Converting the right thing

I was recently at Conversion for Design in Amsterdam. Alongside three good keynote speakers we had plenty of time to work on test cases. The group of 70 or so participants were split into 15 teams each of whom received a case study. These are real life examples of business trying to improve their conversions. They came with a good deal of background, business sponsors to answer our questions and some clear goals. I don’t want to go to into the specifics of the case we had but sketch the important points. For each case study two or three teams studied, brainstormed, developed and then presented their suggestions from which the business sponsor selected one. Each of these winners then went head to head again battle of the bands style to hoose the winner of the event. Our team was lucky enough to win. We did two or three things differently from the other teams and I believe these were the differences that made the difference.

Our goal was given as selling a certain number of products online. These products were easily broken and fundamentally kinaesthetic: it was all about feel and fit. You could think of tailor made suit or driving a car. Currently most products were sold offline in a bricks and mortar store where people got expert advice and could try things on. Once people had bought once buying again was pretty easy and much more common. In fact, after their first purchase, complete brand loyalty was common.

The online channel was having a hard time breaking in. They had done everything they has been told to. They had set up a webshop with all the products in, they had charts to help the consumer decide what version they should have. They had plenty of factual details to help the methodical rational buyer decide. Admittedly returns were tricky and costly but since this was a key drain on order profitability, it was hoped that the user knew what he was doing when he bought. The business had 700 new approaches to SEO and conversion they wanted to try but was looking for our team to find out what they had missed.

Although our team looked at some tactical ways of increasing the conversion rate for the shopping cart we focussed more on the big ticket items. We did this by taking a step back. By asking for more orders the client really wanted more profit. From our brief analysis of the customer behaviour we identified that very few customers buy for the first time online but many repeat purchases are made.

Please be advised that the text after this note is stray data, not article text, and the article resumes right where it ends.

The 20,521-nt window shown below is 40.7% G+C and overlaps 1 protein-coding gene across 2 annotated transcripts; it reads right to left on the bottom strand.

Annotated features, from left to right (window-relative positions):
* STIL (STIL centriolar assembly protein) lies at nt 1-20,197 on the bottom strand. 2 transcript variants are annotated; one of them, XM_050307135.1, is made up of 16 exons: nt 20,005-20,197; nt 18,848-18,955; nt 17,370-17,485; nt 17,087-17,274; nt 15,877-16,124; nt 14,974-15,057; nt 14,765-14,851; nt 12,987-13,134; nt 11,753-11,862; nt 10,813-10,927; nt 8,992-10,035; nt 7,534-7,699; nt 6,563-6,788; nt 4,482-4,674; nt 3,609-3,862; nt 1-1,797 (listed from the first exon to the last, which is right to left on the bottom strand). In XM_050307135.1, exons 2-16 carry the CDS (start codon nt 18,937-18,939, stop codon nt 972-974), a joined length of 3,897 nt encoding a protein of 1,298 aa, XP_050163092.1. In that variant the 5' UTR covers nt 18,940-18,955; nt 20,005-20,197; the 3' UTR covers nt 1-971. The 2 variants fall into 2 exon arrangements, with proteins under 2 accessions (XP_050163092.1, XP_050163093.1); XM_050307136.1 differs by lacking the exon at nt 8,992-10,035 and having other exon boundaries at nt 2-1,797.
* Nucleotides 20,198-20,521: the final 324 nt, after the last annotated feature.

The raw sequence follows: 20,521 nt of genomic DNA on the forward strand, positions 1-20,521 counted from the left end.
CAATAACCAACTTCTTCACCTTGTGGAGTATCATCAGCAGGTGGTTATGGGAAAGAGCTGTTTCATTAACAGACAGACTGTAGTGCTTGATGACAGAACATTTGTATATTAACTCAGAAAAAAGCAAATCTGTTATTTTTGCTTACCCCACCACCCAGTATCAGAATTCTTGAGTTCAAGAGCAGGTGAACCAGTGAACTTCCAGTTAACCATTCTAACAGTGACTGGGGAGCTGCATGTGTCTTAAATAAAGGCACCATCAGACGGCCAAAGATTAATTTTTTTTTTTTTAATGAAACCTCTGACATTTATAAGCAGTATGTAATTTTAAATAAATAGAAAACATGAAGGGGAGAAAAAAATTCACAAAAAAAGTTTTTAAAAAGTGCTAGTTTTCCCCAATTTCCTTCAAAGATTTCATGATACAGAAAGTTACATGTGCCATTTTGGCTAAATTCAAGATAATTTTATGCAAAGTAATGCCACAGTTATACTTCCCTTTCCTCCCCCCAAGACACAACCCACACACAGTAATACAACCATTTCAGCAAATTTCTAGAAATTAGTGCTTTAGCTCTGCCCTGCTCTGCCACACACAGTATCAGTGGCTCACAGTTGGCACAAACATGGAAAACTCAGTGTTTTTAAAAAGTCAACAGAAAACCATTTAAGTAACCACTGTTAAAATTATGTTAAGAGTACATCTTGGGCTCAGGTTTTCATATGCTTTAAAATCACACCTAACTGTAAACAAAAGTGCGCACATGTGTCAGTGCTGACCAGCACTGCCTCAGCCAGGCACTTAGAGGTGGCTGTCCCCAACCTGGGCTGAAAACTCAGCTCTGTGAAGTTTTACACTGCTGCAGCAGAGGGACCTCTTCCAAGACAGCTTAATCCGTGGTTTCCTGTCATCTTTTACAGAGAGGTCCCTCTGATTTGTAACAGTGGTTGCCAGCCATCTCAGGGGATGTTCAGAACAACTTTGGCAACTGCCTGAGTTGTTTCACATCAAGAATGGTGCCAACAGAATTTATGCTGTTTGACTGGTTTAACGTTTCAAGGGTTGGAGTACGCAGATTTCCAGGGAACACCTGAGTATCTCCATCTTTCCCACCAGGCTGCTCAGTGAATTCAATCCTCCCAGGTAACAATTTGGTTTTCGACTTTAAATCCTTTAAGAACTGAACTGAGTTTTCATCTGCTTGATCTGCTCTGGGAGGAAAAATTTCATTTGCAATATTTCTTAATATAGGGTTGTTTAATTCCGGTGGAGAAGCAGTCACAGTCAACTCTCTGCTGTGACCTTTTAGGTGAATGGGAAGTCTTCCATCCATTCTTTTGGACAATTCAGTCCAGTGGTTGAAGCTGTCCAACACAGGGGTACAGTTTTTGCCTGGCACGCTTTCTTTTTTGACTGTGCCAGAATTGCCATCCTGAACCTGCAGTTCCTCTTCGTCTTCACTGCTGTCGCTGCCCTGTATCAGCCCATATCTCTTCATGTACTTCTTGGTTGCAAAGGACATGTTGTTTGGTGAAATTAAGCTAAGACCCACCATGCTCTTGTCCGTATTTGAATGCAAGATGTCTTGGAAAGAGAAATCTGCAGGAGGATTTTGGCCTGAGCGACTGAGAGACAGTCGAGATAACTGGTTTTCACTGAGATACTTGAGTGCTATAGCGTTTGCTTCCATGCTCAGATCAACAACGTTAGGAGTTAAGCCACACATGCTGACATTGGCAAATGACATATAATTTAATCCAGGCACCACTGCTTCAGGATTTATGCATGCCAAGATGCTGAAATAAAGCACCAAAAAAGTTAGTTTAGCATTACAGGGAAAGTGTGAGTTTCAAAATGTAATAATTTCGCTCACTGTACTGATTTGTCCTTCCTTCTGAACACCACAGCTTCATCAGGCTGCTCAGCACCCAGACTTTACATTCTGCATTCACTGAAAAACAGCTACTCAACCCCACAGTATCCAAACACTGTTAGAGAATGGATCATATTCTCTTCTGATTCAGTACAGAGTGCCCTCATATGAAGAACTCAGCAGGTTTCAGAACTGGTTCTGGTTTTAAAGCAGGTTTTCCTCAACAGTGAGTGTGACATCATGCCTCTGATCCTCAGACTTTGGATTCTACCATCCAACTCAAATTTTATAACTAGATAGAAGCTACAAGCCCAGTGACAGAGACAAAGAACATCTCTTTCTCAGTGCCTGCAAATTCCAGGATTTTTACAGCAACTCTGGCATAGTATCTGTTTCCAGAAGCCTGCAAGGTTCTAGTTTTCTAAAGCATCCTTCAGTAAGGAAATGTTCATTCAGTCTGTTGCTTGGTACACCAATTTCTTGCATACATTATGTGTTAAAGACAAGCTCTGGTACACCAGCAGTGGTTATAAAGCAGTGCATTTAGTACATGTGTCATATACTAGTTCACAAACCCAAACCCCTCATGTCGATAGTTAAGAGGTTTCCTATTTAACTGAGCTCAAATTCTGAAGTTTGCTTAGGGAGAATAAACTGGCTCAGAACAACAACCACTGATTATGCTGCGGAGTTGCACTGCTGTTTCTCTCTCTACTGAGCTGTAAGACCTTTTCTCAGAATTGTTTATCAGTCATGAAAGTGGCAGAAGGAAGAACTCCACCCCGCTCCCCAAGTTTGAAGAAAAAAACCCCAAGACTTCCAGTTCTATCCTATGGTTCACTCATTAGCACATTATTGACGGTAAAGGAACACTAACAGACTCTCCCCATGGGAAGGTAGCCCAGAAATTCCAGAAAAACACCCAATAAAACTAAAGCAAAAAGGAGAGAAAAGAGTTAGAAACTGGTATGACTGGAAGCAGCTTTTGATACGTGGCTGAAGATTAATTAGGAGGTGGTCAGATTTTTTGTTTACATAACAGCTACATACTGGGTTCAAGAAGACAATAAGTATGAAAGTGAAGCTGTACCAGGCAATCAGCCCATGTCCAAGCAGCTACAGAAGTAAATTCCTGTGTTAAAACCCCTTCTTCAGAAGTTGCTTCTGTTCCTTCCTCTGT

We suggested that the business focus instead on offline purchasers who then bought online. A purchaser who buys his second product online is highly profitable from that point on. Their threshold to buying is reduced because they have the largely kinaesthetic reference for a good brand experience already.

This approach can be accelerated by eliminating channel conflict altogether for instance by letting offline local stores share in the online revenue generated. This means that the offline and online channels are no longer fighting but are helping each other using what each of them does best: the bricks and mortar store focuses on getting a first purchase and bulding a relationship whilst the online store focuses on getting the profitable repeat purchases at a lower cost.

This was one thing our team did differently: we focused on the entire business from the consumer’s point of view rather than on just the web store or the web page. Seeing the big picture is important. Counterintuitively once the online store focusses on a deep relationship rather than just a quick sale it can start to generate more sales.

More on different focuses for greater conversion successes in later posts.


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